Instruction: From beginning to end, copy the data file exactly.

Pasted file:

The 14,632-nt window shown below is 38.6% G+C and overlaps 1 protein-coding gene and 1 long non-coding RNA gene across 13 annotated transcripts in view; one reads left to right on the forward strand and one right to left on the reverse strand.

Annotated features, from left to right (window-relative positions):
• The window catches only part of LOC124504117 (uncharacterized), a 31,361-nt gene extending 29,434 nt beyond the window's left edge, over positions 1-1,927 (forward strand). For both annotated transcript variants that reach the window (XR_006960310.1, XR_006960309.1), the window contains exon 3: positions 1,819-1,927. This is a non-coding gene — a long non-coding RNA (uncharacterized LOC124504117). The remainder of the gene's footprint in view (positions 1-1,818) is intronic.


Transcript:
The 14,632-nt window shown below is 38.6% G+C and overlaps 1 protein-coding gene and 1 long non-coding RNA gene across 13 annotated transcripts in view; one reads left to right on the forward strand and one right to left on the reverse strand.

Annotated features, from left to right (window-relative positions):
• The window catches only part of LOC124504117 (uncharacterized), a 31,361-nt gene extending 29,434 nt beyond the window's left edge, over positions 1-1,927 (forward strand). For both annotated transcript variants that reach the window (XR_006960310.1, XR_006960309.1), the window contains exon 3: positions 1,819-1,927. This is a non-coding gene — a long non-coding RNA (uncharacterized LOC124504117). The remainder of the gene's footprint in view (positions 1-1,818) is intronic.